7. Repeated continuous past action with later consequence: He had been preparing for this for years. He was ready.
8. An action begun before a past moment, and continuing through that moment: The president had been speaking for three hours when Martin fell asleep.
9. Past counterfactual hypothetical situations. If you had been listening, you would know the answer.

6.1. Retrospective-Durative ‘Rules’

It is simpler to consider all these utterances, and all other retrospective-durative utterances, as being covered by these two ideas:

We use the retrospective aspect when we look back from one point in time to a situation that began at a previous time and is connected in some way to the time from which we are looking.

We use the durative aspect when we wish to draw attention to the fact that the situation spoken of has duration, and that the duration is limited.

For the marked form, we add this idea:

We use the marked form when we wish to distance the situation, in vividness, reality or directness.

Now let us consider again sentences [1] to [9]:


1. I’m filthy; I’ve been cleaning out the attic.

Clearly the speaker is looking back from the present moment, when s/he is filthy, to the situation that led to her/his filthiness. That situation is the cleaning out of the attic, an action which had duration.

I was cleaning out …, while not impossible, is unlikely in BrE. The marked form distances the action in time, and so removes the retrospective idea that would relate the past action to the present state.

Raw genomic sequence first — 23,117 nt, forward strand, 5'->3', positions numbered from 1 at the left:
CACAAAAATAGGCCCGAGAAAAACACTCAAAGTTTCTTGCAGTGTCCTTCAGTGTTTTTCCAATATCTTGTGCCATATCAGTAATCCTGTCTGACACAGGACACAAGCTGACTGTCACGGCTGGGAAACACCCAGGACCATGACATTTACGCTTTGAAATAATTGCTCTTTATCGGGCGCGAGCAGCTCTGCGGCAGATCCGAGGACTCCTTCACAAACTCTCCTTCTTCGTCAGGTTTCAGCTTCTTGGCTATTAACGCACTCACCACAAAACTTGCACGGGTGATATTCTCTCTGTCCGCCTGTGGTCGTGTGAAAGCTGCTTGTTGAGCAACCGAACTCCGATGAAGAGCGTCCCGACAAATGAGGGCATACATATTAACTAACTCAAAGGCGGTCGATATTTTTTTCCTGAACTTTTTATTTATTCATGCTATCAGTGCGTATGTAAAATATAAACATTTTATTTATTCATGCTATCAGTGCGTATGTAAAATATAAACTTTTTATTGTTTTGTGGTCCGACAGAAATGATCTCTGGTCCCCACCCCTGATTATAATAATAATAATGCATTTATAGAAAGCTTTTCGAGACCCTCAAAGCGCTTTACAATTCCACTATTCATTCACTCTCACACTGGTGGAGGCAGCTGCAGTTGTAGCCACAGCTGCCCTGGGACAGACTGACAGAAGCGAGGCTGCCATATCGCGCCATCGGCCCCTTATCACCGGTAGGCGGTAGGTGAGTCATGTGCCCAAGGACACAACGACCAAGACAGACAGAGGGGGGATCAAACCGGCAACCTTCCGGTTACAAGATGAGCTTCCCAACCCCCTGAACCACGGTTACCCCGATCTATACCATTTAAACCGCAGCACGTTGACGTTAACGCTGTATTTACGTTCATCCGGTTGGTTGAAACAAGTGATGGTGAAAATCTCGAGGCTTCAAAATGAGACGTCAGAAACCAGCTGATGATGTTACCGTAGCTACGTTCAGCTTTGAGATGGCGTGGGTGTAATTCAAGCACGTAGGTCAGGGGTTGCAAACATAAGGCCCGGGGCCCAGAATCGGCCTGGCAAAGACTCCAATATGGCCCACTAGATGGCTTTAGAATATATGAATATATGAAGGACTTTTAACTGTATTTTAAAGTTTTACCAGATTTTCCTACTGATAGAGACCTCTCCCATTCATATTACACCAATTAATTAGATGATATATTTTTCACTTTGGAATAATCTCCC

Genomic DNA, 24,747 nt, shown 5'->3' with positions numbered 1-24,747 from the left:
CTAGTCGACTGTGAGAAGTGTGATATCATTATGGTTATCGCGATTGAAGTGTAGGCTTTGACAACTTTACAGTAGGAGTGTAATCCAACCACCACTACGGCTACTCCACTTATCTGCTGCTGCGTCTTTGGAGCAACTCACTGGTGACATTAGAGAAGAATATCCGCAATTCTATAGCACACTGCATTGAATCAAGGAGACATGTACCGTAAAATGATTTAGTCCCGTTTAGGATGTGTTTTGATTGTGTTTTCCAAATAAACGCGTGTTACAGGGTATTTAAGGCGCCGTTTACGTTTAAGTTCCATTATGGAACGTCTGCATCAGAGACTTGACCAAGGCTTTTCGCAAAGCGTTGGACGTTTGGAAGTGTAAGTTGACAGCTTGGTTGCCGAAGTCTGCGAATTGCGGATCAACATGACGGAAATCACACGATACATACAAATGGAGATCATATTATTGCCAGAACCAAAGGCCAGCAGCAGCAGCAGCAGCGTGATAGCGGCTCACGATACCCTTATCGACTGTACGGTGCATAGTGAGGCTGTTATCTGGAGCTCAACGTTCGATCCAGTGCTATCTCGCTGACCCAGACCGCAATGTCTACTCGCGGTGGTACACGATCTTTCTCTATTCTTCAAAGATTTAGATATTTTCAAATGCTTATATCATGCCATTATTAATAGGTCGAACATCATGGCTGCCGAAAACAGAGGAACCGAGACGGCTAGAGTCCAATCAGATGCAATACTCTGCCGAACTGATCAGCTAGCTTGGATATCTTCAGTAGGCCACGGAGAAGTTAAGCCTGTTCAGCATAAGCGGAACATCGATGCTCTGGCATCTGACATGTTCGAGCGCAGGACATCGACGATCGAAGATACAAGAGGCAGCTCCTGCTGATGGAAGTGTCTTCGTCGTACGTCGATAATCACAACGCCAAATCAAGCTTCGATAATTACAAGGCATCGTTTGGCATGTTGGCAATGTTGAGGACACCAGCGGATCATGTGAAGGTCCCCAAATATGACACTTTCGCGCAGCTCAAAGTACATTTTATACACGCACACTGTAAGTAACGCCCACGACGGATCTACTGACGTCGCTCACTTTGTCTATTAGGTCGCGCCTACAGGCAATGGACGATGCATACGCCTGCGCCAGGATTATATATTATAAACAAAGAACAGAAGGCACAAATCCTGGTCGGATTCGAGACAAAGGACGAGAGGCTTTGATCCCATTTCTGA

I have cleaned out…, is possible, but also not so likely as the durative form. By not stressing the duration of the action, which ties the action more closely to the person performing it, the speaker is presenting the present relevance of the whole action, the cleaning out of the attic. The focus is more on the present state of the attic than on that of the speaker.

The alternative forms mentioned in the last two paragraphs reinforce a point made several times in these articles: in many situations, a speaker has a free choice between tenses/aspects. There is often no ‘prescribed’ tense/aspect for any given situation. Corpora and Ngrams may show one to be (far) more common than any other(s); that does not mean to say that the others are incorrect or unnatural.

2. Emma has been sitting at that computer for six hours.

The sitting began six hours ago and has continued up to the present moment, so was sitting, placing the sitting in the past, is not appropriate. Has sat is possible, but it lacks the emphasis on the duration of the sitting.